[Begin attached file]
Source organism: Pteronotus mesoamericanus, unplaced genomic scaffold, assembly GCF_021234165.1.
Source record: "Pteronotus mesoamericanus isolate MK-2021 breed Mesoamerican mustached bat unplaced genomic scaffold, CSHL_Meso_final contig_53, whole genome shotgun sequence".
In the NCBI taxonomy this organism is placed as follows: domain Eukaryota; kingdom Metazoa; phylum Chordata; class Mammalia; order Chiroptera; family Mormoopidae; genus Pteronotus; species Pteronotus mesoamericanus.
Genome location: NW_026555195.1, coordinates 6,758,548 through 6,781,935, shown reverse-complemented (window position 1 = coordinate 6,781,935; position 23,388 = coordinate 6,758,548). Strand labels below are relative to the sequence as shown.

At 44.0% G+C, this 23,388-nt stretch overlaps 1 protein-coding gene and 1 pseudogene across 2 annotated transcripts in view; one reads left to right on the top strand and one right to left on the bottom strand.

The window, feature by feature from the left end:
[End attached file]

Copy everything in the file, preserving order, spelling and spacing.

Source organism: Pteronotus mesoamericanus, unplaced genomic scaffold, assembly GCF_021234165.1.
Source record: "Pteronotus mesoamericanus isolate MK-2021 breed Mesoamerican mustached bat unplaced genomic scaffold, CSHL_Meso_final contig_53, whole genome shotgun sequence".
In the NCBI taxonomy this organism is placed as follows: domain Eukaryota; kingdom Metazoa; phylum Chordata; class Mammalia; order Chiroptera; family Mormoopidae; genus Pteronotus; species Pteronotus mesoamericanus.
Genome location: NW_026555195.1, coordinates 6,758,548 through 6,781,935, shown reverse-complemented (window position 1 = coordinate 6,781,935; position 23,388 = coordinate 6,758,548). Strand labels below are relative to the sequence as shown.

At 44.0% G+C, this 23,388-nt stretch overlaps 1 protein-coding gene and 1 pseudogene across 2 annotated transcripts in view; one reads left to right on the top strand and one right to left on the bottom strand.

The window, feature by feature from the left end: